Cake is all the rage these days takes to the TV shows that feature fancy cakes.
We are a nation up to our eyeballs in buttercream icing, ganache, fondant and the cakes that support them.
Layer cakes. Cupcakes. Bundt cakes. It is a passionate love affair. Fantastically decorated sweets fill bakery shelves, TV screens and cookbooks.
To put it simply: We’ve got a serious case of cake love, and we’ve got it bad.
“We are a cake-centric society,” said Rose Levy Beranbaum, America’s reigning queen of cakes. “We always have been, and it has only gotten more so. I think it’s because of the ‘Iron Chef’ syndrome.”
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The symptoms? Constant viewing of sweet-TV.
Shows such as TLC’s “Cake Boss,” with Buddy Valastro’s family at Carlo’s bakery in Hoboken, N.J. Or maybe Food Network’s “Ace of Cakes,” with Duff Goldman and his team in Baltimore.
Not enough for you? Click on TLC’s “Ultimate Cake Off” or We TV’s “Amazing Wedding Cakes.” And if you can wait until later this year, Bravo will add “Top Chef: Just Desserts” to the mix.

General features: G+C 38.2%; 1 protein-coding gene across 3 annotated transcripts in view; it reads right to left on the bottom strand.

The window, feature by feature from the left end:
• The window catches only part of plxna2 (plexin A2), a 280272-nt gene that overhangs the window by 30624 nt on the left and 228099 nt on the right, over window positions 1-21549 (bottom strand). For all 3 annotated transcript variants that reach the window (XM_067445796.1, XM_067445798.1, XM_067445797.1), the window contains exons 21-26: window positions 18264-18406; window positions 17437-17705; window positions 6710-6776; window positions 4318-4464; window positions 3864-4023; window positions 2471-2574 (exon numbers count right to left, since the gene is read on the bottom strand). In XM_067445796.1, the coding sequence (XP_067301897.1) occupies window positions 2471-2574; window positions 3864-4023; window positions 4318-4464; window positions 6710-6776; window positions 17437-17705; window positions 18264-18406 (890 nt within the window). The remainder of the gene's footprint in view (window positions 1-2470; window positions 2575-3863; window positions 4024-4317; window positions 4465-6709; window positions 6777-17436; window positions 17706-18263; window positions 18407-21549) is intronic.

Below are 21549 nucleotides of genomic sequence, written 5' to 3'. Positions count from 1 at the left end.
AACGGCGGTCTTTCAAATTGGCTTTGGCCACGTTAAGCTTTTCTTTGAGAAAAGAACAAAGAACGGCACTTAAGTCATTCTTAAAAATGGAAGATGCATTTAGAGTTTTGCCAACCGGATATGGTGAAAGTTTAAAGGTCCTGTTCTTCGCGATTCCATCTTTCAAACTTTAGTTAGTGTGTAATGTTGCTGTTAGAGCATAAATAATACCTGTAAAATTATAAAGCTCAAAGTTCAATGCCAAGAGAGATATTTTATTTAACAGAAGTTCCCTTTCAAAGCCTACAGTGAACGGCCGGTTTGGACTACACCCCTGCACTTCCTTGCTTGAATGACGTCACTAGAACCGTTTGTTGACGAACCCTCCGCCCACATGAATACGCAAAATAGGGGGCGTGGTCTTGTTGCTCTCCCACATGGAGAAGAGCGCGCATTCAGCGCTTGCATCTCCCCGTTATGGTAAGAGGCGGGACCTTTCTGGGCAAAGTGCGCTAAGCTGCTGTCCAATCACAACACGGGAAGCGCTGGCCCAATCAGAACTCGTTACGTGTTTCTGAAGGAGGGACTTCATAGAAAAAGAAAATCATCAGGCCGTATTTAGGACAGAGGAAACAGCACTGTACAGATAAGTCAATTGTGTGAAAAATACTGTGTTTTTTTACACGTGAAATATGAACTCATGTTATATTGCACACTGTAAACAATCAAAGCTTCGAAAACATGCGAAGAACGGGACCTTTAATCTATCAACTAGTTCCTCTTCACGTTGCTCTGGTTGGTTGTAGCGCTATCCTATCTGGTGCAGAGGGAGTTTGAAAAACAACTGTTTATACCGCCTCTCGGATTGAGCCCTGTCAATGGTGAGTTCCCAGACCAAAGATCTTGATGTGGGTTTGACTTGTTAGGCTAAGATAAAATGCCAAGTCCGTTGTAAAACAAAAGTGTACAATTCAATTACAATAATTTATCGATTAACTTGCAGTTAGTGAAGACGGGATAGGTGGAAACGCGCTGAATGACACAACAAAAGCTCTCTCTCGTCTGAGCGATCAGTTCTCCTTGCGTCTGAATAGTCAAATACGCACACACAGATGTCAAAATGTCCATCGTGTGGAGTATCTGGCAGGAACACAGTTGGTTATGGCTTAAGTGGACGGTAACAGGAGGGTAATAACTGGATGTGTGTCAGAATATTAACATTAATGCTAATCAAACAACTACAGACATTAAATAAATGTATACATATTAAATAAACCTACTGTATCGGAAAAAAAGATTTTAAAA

“People don’t know how to do it themselves, so they really love seeing somebody else doing it,” said Beranbaum, author of “Rose’s Heavenly Cakes” and “The Cake Bible,” in its 44th printing.
“Cake Boss” Valastro would agree. “You know, it’s kind of like watching that show on the Discovery Channel,” he said. “I get sucked into that because it’s, ‘Ahh, how do they make Reese’s Pieces’ And you see it.”
Such sweet-TV fuels our appetite for cakes. So do hundreds of bakeries and cupcakeries. The final swirl atop this multilayered phenomenon? Dozens of cake cookbooks, from “Cakewalk,” by New York sugar artist Margaret Braun on through “The Whimsical Bakehouse,” by mother-daughter bakers Kaye and Liv Hansen from Westchester, N.Y. Coming in April: “Simply Spectacular Cakes,” by London-based Peggy Porschen, who’s done sweets for Elton John and Madonna as well as the centerpiece cake for Stella McCartney’s wedding.
How over the top can cakes get? “The cake I’m most proud of I did in the shape of a NASCAR car,” Valastro said. “And it was actual size. That was a monumental task. It took like three days.”